Sunday, September 30, 2018

Population Then and Now

On Thursday, October 4, the Hudson Area Library is hosting a public information forum on the 2020 census. The forum, which is sponsored by the New York Council on Families and Children, New York Civic Engagement Table, Assemblymember Didi Barrett, and Michael Chameides, Third Ward supervisor, will deal with the importance of an accurate count in the 2020 census to vital funding for local infrastructure and social services and explore what can be done to ensure an accurate count. The forum takes place from 6 to 8 p.m. in the Community Room at the library, 51 North Fifth Street. Childcare, food, and refreshments will be provided. To reserve your seat, click here.

In the decade from 2000 to 2010, Hudson's population decreased by 10.8 percent, causing some elected officials to wring their hands and talk about "reviewing the 2010 census information to determine what the next move for Hudson should be." It's not clear if they ever determined what the next move should be, but, to this observer, the move seems never to have been made. There is a definite fear that, with so many vacant buildings and houses being maintained as short-term rentals, the 2020 census will reveal another decrease in Hudson's population.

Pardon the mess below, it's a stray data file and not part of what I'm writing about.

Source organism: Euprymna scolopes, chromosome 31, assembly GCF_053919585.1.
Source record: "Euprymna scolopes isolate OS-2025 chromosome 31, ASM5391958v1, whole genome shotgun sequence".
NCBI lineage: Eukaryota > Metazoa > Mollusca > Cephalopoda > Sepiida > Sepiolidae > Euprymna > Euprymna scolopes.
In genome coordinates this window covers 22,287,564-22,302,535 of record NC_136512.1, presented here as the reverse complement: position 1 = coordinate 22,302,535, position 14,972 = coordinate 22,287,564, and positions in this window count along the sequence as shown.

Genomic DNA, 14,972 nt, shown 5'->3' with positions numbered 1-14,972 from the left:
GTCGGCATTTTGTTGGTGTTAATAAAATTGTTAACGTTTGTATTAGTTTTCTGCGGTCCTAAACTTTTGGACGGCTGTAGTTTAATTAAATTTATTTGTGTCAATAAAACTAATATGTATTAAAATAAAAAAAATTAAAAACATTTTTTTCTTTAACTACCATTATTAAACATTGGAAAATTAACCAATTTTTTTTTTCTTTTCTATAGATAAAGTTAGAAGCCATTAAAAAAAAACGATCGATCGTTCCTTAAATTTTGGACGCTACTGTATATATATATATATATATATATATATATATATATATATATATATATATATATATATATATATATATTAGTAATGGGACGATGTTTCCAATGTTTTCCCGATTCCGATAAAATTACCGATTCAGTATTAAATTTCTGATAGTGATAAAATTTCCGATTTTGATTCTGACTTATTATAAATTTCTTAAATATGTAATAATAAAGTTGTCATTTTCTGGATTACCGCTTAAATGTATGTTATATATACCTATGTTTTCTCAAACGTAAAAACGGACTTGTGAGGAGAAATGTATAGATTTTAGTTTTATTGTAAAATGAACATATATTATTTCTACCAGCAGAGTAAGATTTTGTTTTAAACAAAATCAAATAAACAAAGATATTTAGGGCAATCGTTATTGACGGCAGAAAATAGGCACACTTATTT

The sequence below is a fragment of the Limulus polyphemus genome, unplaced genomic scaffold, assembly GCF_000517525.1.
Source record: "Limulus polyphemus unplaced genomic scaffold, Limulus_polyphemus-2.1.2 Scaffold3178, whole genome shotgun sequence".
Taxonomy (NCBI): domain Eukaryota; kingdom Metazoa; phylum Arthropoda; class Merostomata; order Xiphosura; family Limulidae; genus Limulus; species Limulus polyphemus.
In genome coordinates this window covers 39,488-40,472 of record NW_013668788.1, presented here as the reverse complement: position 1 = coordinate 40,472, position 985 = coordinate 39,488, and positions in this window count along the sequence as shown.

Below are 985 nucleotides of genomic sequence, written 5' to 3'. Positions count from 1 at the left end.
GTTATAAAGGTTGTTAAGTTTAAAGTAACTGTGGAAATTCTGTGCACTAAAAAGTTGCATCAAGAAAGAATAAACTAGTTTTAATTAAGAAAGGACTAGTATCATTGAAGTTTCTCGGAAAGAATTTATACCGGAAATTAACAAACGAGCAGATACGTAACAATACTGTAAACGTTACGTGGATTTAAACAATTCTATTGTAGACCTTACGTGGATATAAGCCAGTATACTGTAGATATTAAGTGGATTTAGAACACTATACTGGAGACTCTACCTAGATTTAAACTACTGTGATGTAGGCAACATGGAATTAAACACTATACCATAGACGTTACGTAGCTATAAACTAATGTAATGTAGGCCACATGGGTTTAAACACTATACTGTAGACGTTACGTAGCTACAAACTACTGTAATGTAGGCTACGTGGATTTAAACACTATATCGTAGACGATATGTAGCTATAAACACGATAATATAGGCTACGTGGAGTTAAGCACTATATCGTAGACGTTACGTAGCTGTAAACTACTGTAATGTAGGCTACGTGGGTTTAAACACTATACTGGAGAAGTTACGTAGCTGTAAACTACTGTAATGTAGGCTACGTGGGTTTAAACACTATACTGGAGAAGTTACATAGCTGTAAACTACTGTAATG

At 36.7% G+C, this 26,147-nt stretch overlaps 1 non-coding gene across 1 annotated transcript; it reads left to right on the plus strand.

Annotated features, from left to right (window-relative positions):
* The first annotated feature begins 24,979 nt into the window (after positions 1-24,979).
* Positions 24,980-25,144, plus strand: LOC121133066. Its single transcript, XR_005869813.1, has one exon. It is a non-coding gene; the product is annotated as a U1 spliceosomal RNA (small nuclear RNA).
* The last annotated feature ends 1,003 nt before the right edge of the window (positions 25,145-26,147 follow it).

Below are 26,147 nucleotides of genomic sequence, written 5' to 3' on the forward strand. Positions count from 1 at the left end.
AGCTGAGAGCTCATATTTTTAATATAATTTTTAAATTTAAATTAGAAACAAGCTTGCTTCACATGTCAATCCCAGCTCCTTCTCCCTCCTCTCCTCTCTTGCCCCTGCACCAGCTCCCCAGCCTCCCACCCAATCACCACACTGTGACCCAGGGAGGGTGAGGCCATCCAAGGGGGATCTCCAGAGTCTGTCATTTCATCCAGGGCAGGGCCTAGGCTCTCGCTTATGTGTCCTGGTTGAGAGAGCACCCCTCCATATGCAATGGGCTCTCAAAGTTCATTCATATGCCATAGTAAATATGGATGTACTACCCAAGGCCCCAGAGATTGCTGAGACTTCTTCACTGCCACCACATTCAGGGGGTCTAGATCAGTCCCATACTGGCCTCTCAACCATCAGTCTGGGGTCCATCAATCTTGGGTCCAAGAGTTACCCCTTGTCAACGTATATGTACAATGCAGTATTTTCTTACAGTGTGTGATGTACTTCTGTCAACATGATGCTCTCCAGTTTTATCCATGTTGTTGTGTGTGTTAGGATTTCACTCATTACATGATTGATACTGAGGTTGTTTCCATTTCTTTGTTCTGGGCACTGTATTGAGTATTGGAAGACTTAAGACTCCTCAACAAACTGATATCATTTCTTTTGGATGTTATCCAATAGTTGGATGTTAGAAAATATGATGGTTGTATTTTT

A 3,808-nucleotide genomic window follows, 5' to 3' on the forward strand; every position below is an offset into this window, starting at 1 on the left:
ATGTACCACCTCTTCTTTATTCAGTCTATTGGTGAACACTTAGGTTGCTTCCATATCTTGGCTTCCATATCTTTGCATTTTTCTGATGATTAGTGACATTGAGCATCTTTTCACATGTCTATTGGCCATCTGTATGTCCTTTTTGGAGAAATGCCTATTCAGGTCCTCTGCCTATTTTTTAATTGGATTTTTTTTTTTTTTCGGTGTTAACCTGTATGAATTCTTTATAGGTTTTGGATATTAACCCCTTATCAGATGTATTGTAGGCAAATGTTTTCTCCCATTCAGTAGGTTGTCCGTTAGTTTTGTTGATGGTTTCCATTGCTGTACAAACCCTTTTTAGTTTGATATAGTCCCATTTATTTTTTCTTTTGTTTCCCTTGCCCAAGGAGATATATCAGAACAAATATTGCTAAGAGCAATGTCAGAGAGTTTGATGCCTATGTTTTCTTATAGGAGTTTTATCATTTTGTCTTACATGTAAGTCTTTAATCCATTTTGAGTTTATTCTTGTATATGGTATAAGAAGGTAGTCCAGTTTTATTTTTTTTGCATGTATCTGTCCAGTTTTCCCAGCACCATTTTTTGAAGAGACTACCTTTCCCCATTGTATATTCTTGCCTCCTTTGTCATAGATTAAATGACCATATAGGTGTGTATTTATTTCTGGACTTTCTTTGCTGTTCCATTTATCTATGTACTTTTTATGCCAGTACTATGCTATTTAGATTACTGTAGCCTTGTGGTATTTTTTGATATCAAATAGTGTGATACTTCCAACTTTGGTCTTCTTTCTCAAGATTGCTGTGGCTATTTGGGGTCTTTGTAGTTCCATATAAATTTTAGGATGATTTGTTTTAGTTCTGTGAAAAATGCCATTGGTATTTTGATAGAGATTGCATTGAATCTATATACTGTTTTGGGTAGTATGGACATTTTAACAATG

I was reminded of the current situation yesterday when I came upon this item, which appeared in the Columbia Republican for September 17, 1918.

The report of fifteen "baby cabs" on two blocks of Warren Street reminded me of these pictures from a photo album discovered in an antique shop in South Burlington, Vermont, a few years ago. They were taken here in Hudson circa 1914, and Gossips helped identify the family to whom the album belonged.

Interestingly, the first picture shows the baby carriage on the 300 block of Warren Street, the block on which the Republican offices were located, at 346 Warren Street. 
The building now belongs to Galvan Initiatives Foundation.

1 comment:

  1. The importance of this forum can't be underestimated: a decrease in population means less state and federal money for public projects. That, in turn puts pressure on landlords to raise rents, which drives more low- and middle-income folks out... if it's not a spiral of death, it's one to take us to Disneyland.